Business Intelligence: is it time for a new approach to an old problem?

Daniel Senter

Getting useful information out of the reams of data in our organisations has been always been challenging. Maybe it’s time we focus not just on the data and the technologies, but also on the human interactions needed to help engage and support their understanding, writes columnist Daniel Senter.

An on-going challenge I come across quite regularly within Business Intelligence (BI) is the balancing act between transactional and summary data. By transactional data I refer to the type of data collected at its lowest level of granularity. In many service organisations this type of information generally relates to individual transactions along with all the corresponding data recorded for those transactions.

Unlocking the potential of data - more difficult than it first appears

We find ourselves with the luxury of being able to track, record and store ever more information but does that mean we should?

A quick search on Google confirms the exponential growth we are seeing in data, particularly with social media and the explosion in use of mobile devices. For many organisations the focus has been on harnessing the benefits from big data by looking at the tools needed to extract and manipulate the data.

However, transactional data is also is embedded within big data and is not really something that is new. The point here is that there are similar challenges around "normal data" and with what is coined "big data". For many organisations these challenges are not new and have not come around with the age of big data.

Organisations have been managing and processing this type of data for many years and working towards better insights. Big Data has just given vendors and the Business Intelligence (BI) industry a new focus on certain areas. Much of the focus on big data is centred around the processing and storage of the data. However, I believe there is a need for attention to the business users, their needs, managing their expectations and understanding what to do with the data.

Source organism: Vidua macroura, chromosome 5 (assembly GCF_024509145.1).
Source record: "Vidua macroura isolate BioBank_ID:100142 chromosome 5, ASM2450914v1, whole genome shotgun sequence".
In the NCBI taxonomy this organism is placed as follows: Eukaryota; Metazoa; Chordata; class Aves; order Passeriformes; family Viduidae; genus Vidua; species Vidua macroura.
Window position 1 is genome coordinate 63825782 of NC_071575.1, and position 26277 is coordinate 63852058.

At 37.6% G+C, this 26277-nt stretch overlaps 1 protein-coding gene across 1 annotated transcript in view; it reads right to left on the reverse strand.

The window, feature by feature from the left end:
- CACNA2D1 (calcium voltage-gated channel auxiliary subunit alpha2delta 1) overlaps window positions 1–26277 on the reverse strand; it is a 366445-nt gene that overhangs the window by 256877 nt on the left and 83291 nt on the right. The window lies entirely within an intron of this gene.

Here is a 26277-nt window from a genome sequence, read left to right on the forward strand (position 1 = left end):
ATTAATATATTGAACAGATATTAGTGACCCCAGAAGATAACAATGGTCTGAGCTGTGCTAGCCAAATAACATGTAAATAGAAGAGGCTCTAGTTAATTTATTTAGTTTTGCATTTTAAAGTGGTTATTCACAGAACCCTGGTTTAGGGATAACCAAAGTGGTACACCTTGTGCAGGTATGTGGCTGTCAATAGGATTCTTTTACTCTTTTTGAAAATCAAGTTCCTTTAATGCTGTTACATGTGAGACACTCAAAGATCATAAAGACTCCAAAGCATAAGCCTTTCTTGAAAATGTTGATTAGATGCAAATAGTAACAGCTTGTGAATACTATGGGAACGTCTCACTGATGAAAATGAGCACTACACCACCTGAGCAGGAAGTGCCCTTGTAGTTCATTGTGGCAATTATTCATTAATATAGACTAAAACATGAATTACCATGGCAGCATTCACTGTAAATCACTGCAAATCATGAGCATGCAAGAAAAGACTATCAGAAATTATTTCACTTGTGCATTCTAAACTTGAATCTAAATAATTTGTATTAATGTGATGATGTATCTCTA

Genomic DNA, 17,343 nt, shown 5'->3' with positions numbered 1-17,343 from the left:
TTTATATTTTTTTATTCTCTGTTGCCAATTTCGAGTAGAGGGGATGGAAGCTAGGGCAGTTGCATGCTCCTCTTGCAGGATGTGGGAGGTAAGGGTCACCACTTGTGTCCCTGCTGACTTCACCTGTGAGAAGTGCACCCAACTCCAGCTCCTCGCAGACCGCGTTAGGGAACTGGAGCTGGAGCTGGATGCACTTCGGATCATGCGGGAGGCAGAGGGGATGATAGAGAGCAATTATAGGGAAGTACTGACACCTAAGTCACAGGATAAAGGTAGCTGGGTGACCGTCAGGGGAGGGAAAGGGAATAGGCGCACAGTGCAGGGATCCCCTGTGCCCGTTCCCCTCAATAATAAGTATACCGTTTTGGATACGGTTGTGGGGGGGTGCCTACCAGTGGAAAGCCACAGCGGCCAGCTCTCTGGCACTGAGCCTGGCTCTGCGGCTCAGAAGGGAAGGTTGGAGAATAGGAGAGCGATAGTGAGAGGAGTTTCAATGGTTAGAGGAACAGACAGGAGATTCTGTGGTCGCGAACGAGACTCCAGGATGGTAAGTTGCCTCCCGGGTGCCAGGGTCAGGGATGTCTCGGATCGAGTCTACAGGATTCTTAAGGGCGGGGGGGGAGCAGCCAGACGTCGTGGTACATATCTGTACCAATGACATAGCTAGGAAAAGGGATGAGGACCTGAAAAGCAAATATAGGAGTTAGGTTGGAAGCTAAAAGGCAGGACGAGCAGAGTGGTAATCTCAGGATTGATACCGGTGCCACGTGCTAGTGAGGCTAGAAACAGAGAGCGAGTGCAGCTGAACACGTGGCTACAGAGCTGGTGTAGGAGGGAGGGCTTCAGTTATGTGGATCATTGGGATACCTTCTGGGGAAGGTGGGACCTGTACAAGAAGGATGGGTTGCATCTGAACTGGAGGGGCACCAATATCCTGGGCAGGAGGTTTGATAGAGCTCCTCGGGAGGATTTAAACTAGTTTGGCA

The role of BI is to provide the business with insights to make better decisions, however I believe this also involves educating and steering the business to make use of better methods available to consume and interpret the data to get the best out of it.

Here’s the dilemma: many of the benefits in providing insightful dashboards and reports comes from its simplicity in displaying summary information to make it intuitive and allow easier interpretation of the information. Dashboards are designed to offer the user an interactive way to find answers and drill through to details where needed. This can be an art in itself to help the user understand the data.

But there is a cultural change to manage in moving a business from paper print reporting to online interactive dashboards. For example, I have been asked 'how can I print this dashboard with all transactional details' many, many times. When I explain how the dashboard could have 60 or more combinations they soon change their mind!

Many of the newer BI apps have wizards and tools to help suggest visualisations to help engagement. Those of you familiar with the work of consultant and author Stephen Few will be aware of the best practice he had developed around data visualisation. However, I believe there is a need to further drive towards a movement of intuitive intelligence. Intuitive intelligence will help the industry to focus not just on the data and the technologies, but on a blend of this and the human interactions needed to help engage and support their understanding.

Maybe the next big thing in 2014 will be intuitive intelligence?